by: Jeff S. Gibson, Attorney
What do you remember from your high school science class? You probably remember designing and conducting experiments. You might even remember the partner that was assigned to you (hopefully someone smart). In your science class you learned about how a well-designed experiment could answer a question. You learned the importance of creating a set of procedures that would give you reliable data across several points. The outcome of your experiment was measured against a control group that did not receive special treatment so you would have a good model of comparison.
The world of clinical drug trials shares some similarity with your high school science class. Experiments are designed to test the effectiveness and safety of drugs for the treatment of diseases and medical conditions. Health care researchers and scientists compile their findings to determine how well the subject of the experiment answered the question that they were asked.
Who is testing drugs?
You might wonder who these researchers and scientists are. For many years, these people worked at independent labs like the National Institutes of Health, which is an agency of the U.S. Department of Health & Human Services. Recently, many of the researchers and scientists that have been performing clinical trials for new drugs have been sponsored by the pharmaceutical manufacturers themselves. The level of funding from these drug makers varies from partial payment to full payment of the entire clinical trial.
If researchers and scientists get their funding from the maker of the drug that they are testing, are they giving unbiased answers to the questions of effectiveness and safety? The answer is ‘no’ according to research conducted by the Cochrane group, which is an industry leader in providing primary research for the health care industry. A recent analysis of clinical drug trials showed a strong bias in favor of drug makers when they funded clinical trials for their drugs in comparison to independent studies.
How well does the drug help?
Safety and effectiveness are two very important attributes for drugs. I previously discussed product safety and bias in drug trials using the example of Avandia. Bias can also appear in drug trials that seek the answer to a drug’s effectiveness in treating an ailment. Effectiveness means that the drug does what it is supposed to do for the patient.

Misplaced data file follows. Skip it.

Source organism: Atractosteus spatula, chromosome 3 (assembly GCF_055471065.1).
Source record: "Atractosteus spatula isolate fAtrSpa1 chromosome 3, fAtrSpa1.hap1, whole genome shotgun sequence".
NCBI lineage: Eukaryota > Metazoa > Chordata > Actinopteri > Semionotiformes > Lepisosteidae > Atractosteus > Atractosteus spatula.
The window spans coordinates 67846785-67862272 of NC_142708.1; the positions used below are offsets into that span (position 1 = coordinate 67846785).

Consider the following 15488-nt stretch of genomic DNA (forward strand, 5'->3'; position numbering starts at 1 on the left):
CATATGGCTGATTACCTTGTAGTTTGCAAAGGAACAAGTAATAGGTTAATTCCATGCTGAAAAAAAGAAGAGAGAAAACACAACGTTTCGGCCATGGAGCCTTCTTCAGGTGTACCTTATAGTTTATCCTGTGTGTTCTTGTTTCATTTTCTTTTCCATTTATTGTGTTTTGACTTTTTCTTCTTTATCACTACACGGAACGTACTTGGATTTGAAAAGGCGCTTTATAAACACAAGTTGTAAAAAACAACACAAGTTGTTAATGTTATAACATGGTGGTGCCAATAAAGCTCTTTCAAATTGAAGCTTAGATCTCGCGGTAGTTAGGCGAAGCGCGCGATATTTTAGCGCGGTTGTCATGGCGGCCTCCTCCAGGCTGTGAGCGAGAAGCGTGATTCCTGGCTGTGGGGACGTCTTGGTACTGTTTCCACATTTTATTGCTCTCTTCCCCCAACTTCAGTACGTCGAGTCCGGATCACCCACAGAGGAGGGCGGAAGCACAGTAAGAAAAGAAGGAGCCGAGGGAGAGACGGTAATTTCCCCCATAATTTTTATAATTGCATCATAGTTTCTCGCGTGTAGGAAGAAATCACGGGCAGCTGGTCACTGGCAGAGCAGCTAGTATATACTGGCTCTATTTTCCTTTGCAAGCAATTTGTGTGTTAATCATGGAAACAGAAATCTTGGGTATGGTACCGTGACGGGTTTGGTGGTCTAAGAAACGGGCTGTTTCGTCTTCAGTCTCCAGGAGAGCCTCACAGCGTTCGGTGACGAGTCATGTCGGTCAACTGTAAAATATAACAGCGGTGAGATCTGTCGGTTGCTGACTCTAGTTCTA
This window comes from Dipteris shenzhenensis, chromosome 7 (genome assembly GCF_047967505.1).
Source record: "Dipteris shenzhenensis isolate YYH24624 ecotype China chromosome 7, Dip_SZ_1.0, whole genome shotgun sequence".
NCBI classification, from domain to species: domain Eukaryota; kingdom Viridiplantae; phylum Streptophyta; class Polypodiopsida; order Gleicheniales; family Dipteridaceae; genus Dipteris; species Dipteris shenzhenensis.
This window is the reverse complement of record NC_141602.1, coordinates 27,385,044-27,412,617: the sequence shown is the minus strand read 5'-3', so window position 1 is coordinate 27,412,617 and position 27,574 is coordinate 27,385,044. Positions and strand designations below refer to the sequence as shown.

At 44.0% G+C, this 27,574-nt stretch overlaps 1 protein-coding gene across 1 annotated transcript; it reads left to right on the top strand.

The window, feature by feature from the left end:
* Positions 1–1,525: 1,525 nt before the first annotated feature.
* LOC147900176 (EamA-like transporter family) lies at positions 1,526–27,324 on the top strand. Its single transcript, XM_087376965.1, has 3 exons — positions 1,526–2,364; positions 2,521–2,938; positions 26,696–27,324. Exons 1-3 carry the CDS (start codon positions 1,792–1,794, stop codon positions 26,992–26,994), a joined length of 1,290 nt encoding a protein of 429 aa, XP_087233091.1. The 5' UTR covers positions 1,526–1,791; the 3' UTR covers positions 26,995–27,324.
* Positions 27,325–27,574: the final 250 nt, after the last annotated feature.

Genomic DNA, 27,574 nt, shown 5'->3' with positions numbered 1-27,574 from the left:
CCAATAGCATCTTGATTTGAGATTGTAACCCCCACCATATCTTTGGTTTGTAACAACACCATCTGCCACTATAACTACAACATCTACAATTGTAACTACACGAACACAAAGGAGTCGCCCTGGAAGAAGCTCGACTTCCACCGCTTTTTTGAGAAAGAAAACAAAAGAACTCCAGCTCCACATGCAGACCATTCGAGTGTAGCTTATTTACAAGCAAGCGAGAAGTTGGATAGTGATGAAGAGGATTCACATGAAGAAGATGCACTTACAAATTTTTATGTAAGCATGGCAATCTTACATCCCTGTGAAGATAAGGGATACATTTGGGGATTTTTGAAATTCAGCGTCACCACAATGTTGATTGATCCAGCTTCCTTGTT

The Cochrane group has reported that Tamiflu, manufactured by Roche, serves as a good example of a drug trial with biased effectiveness results. Researchers from the Cochrane group recently requested documentation from the clinical trial conducted for Tamiflu. Roche refused multiple requests to furnish this information, however, researchers were able to gather some information from regulatory bodies in Europe and the U.S. Assessments of these documents led the Cochrane group to state that there “were substantial problems with the design, conduct and availability of information from many of the trials”, which suggests that bias could certainly have played a part in the findings that were presented.
Forbes shared information about the Cochrane group’s assessment of the Tamiflu study. It highlighted 5 things you should know about Tamiflu including:
1. The drug trials for Tamiflu were sponsored by Roche and evidence of reporting bias was found.
2. Studies did not find that Tamiflu reduced the risk of hospitalization.
3. Studies were not able to determine the effect of Tamiflu on complications.
4. Studies were not able to determine if Tamiflu reduced transmission of the virus.
5. The use of Tamiflu did reduce the duration of symptoms by roughly one day.
The Tamiflu information becomes even more important as the CDC provides the public with information regarding the current flu outbreak. As I’ve said before, it is extremely important for consumers to be their own healthcare advocate. Protect yourself by asking questions to your medical provider as well as doing some research on your own.
People who have been injured by dangerous drugs or defective medical devices should contact a product liability/personal injury attorney to discuss their legal rights and options in obtaining compensation for their injuries. My practice is focused on these matters. I have helped people who have suffered serious personal injury litigate claims against drug and medical device manufacturers.
photo credit: William Brawley via photopin ccphoto credit: Tennessee Wesleyan College via photopin cc
Biased Drug Trials and the Effect on Patients
by: Jeff S. Gibson, Attorney